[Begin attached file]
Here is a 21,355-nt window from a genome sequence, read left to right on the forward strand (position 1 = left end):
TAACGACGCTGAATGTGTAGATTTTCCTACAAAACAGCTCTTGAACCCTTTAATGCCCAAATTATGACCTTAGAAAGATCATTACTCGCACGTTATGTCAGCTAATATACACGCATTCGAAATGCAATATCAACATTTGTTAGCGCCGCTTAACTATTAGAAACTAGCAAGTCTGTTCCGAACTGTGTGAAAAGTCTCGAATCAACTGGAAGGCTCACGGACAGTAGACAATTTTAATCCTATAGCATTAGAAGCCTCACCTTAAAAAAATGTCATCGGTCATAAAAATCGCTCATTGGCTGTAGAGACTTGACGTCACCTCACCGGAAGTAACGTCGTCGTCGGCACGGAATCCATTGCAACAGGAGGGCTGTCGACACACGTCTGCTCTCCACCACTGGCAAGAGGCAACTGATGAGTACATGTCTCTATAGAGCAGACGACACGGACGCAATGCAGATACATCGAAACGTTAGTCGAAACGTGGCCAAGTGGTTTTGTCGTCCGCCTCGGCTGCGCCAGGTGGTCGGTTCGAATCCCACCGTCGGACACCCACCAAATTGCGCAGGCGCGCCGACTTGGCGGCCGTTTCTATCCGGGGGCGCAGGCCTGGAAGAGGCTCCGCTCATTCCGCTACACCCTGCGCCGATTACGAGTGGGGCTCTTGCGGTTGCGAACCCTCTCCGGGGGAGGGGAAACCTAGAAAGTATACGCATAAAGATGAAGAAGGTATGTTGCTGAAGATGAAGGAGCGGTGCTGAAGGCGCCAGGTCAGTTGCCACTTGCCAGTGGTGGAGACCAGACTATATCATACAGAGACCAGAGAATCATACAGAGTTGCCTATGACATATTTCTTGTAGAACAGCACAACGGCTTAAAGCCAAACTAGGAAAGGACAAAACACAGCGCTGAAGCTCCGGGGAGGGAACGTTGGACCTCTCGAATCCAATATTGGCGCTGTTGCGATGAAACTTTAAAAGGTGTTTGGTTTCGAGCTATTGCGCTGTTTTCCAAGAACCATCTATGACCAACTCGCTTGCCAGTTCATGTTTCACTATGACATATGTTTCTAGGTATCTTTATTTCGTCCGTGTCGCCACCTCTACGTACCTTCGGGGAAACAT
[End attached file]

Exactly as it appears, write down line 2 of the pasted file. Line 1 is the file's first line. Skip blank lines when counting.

TAACGACGCTGAATGTGTAGATTTTCCTACAAAACAGCTCTTGAACCCTTTAATGCCCAAATTATGACCTTAGAAAGATCATTACTCGCACGTTATGTCAGCTAATATACACGCATTCGAAATGCAATATCAACATTTGTTAGCGCCGCTTAACTATTAGAAACTAGCAAGTCTGTTCCGAACTGTGTGAAAAGTCTCGAATCAACTGGAAGGCTCACGGACAGTAGACAATTTTAATCCTATAGCATTAGAAGCCTCACCTTAAAAAAATGTCATCGGTCATAAAAATCGCTCATTGGCTGTAGAGACTTGACGTCACCTCACCGGAAGTAACGTCGTCGTCGGCACGGAATCCATTGCAACAGGAGGGCTGTCGACACACGTCTGCTCTCCACCACTGGCAAGAGGCAACTGATGAGTACATGTCTCTATAGAGCAGACGACACGGACGCAATGCAGATACATCGAAACGTTAGTCGAAACGTGGCCAAGTGGTTTTGTCGTCCGCCTCGGCTGCGCCAGGTGGTCGGTTCGAATCCCACCGTCGGACACCCACCAAATTGCGCAGGCGCGCCGACTTGGCGGCCGTTTCTATCCGGGGGCGCAGGCCTGGAAGAGGCTCCGCTCATTCCGCTACACCCTGCGCCGATTACGAGTGGGGCTCTTGCGGTTGCGAACCCTCTCCGGGGGAGGGGAAACCTAGAAAGTATACGCATAAAGATGAAGAAGGTATGTTGCTGAAGATGAAGGAGCGGTGCTGAAGGCGCCAGGTCAGTTGCCACTTGCCAGTGGTGGAGACCAGACTATATCATACAGAGACCAGAGAATCATACAGAGTTGCCTATGACATATTTCTTGTAGAACAGCACAACGGCTTAAAGCCAAACTAGGAAAGGACAAAACACAGCGCTGAAGCTCCGGGGAGGGAACGTTGGACCTCTCGAATCCAATATTGGCGCTGTTGCGATGAAACTTTAAAAGGTGTTTGGTTTCGAGCTATTGCGCTGTTTTCCAAGAACCATCTATGACCAACTCGCTTGCCAGTTCATGTTTCACTATGACATATGTTTCTAGGTATCTTTATTTCGTCCGTGTCGCCACCTCTACGTACCTTCGGGGAAACAT